Mobile: the ubiquitous 21st century addiction

Remember how we took the Landline phone of old for granted, not obsessing over or becoming addicted to it? We took it in stride, using it mostly when needed, and not as a fetish in itself. Just think back. Since its invention the landline phone basically didn’t change in its functions or in its actual use for decades on end. What changed was the efficiency of the telephone exchanges and the phone set got better with time. Otherwise it became a rather unremarkable part of our lives. Then along came the pocket-sized MOBILE, and everything changed. Why? Because the phone became an end in itself, with manufacturers and technologists competing, constantly adding newer and newer features, and service providers introducing more and more tempting and cheaper ways to keep using the phone, whether the use was essential or not. All the more reason for the gullible to obsess over the mobile set. It now beckons as an integrated, multimedia, multipurpose gadget crammed with inexhaustible possibilities, whatever you choose to do–and wherever you do it. Little wonder that so many have become not mere users but addicts! These are arguably the evils of an ever-changing, ever-tempting technology: it exerts control over your life, and before you know it you’ve wasted all the valuable or quality time you think you had.  The ubiquitous and demanding mobile is the bait, and many have bitten it at great expense. Indeed, more people are addicted to the mobile than to the laptop, another portable gadget that can be used as a phone, though clumsily. The mobile has the power to make us indepedent, but excessive dependence on such a gadget has killed other kinds of independence, not to mention loss of the privacy and security we once cherished. The problem is us, not the gadget, some will say: a technology can both liberate and enslave you–the choice is ours. The downside as I see it: not only has the mobile shrunk our attention spans, and thus made many incapable of serious thinking about serious issues–that is a real cause for concern. Technologies are born of the material, and to an extent are divorced from the spiritual side of our lives. Yet certain aspects of our lives have moved from the physical world to cyberspace, a virtual world–an interesting paradox, where the material symbolizes the abstract and untouchable: the very idea of communicating information, sharing things and ‘meeting’ via bits & bytes, and not in the flesh.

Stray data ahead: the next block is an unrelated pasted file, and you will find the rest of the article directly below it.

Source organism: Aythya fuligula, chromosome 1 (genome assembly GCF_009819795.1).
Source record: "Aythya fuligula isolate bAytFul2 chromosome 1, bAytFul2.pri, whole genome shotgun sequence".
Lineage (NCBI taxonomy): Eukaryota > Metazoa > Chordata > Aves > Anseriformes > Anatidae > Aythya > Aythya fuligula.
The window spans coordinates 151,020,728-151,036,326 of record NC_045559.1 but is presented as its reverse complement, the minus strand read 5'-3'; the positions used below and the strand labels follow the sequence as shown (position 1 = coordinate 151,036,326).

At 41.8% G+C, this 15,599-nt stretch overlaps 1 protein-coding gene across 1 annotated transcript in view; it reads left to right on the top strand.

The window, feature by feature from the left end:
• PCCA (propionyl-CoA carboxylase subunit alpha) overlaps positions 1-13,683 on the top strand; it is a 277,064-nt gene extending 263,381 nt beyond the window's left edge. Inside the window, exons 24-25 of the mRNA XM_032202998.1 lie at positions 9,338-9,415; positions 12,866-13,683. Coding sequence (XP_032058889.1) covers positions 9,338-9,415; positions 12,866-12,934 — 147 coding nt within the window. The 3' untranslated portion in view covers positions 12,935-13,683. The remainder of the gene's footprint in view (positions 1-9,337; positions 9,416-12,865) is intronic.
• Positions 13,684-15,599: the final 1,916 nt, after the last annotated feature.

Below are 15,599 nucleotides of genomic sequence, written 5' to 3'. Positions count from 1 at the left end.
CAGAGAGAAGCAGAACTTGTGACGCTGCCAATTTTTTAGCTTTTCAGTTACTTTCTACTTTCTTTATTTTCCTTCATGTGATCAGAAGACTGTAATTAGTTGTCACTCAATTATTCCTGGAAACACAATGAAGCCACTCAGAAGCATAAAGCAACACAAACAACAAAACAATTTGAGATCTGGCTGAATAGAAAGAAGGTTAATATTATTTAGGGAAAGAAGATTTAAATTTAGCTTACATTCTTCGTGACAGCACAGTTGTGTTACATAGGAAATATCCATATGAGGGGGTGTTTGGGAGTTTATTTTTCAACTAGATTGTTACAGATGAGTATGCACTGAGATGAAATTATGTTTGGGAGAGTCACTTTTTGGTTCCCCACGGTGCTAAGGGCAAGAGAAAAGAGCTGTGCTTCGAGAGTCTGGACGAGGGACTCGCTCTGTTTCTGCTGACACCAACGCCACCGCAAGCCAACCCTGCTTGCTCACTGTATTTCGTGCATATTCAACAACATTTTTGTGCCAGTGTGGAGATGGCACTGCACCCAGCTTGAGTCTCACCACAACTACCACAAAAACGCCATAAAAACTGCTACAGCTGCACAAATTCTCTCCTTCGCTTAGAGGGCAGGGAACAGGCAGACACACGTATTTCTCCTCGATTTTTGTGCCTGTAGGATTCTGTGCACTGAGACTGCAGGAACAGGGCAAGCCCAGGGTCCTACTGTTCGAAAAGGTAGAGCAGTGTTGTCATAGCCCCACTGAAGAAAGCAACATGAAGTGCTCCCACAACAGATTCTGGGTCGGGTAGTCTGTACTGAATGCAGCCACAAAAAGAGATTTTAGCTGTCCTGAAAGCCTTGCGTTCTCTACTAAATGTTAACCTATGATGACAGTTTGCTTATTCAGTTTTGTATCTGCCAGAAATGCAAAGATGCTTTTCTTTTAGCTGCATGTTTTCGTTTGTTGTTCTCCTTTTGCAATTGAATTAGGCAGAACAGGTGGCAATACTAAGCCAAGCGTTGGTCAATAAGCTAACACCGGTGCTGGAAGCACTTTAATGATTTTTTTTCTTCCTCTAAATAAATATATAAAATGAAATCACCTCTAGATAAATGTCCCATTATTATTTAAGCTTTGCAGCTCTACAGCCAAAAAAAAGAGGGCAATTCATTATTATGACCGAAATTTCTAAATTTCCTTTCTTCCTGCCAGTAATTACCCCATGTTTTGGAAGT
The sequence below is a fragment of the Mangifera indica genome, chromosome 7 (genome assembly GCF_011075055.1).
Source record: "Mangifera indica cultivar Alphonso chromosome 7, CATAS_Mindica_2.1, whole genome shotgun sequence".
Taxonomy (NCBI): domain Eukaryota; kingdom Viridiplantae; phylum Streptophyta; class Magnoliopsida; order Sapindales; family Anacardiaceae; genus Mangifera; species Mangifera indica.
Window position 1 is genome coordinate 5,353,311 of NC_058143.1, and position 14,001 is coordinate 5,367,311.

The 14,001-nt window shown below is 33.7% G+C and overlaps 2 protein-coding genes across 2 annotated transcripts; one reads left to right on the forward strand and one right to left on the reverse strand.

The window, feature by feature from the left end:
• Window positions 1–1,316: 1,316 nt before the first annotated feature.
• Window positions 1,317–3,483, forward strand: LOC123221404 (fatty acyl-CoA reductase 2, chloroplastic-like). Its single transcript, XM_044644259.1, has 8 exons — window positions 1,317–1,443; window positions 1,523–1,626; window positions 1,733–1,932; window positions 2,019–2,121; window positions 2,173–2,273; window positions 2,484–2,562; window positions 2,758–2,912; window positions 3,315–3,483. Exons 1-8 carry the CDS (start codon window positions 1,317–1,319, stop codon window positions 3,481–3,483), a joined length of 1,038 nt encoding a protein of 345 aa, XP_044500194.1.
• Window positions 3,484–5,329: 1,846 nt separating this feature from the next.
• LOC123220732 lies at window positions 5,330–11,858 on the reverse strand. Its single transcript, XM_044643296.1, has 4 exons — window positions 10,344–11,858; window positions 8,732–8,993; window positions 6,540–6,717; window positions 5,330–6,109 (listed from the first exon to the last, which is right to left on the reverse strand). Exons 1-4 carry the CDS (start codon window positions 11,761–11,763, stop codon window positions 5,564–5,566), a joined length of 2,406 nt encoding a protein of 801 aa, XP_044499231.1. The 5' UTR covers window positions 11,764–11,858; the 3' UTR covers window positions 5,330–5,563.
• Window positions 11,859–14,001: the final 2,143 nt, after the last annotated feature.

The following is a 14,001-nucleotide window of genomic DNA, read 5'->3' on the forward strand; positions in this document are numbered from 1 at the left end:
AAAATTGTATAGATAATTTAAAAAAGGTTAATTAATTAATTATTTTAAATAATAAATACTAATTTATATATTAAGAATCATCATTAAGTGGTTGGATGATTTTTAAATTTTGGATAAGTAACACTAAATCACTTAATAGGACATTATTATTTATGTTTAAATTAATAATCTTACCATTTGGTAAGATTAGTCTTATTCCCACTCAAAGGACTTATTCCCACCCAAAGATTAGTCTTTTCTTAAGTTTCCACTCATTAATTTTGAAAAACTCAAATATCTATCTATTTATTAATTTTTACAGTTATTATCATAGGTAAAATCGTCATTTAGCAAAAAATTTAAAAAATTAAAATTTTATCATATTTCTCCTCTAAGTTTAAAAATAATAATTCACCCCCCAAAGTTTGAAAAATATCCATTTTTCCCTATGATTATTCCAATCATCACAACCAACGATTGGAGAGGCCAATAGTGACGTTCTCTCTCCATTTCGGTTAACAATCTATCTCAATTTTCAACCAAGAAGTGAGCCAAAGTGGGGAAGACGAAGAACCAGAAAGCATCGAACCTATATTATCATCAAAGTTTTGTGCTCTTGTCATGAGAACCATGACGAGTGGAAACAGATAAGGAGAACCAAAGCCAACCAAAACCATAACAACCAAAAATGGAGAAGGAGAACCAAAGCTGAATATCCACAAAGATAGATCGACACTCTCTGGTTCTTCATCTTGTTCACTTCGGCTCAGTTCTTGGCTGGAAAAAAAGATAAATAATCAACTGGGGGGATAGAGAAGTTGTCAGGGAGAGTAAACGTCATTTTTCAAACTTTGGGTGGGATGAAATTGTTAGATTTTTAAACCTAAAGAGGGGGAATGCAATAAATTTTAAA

In societies and cultures that have endured privation for decades, the people are especially vulnerable to the lure of such ‘magical’ technologies, and are mesmerized by the wonder of it all. Their obsession knows no bounds–newer and more complex products have them panting; they can’t get enough, and the mobile is a symbol of status and modernity, a leapfrogging technology that obviates the need for the older, out-of-fashion landline phone.

Without doubt the mobile is a boon in impoverished countries. But what about the empowerment it is supposed to confer on individuals? The new avatar of communication is powered by a technology so pervasive and sophisticated that it can be potentially all-inclusive on the one hand. That is the upside. On the other, it can exclude the poor, uneducated and socially im-mobile as though they were pariahs or lepers. That is the downside. Global can also mean a global elite that marginalizes the weak and deprived. Cyberspace is in principle universal and democratic, but in practice there’s a hierarchy that excludes the ‘have-nots’ because the technology has not trickled down enough wherever poor governance and low productivity cannot deliver.

And so we come back to the Mobile: it is the most democratic and affordable device to emerge fom competing technologies. It facilitates commerce for the common man, and empowers him to some extent. Never mind that he doesn’t belong to the higher echelons of e-commerce, nor that he is on the lower rungs of the economic and social ladder. He feels like he’s on top of the world.

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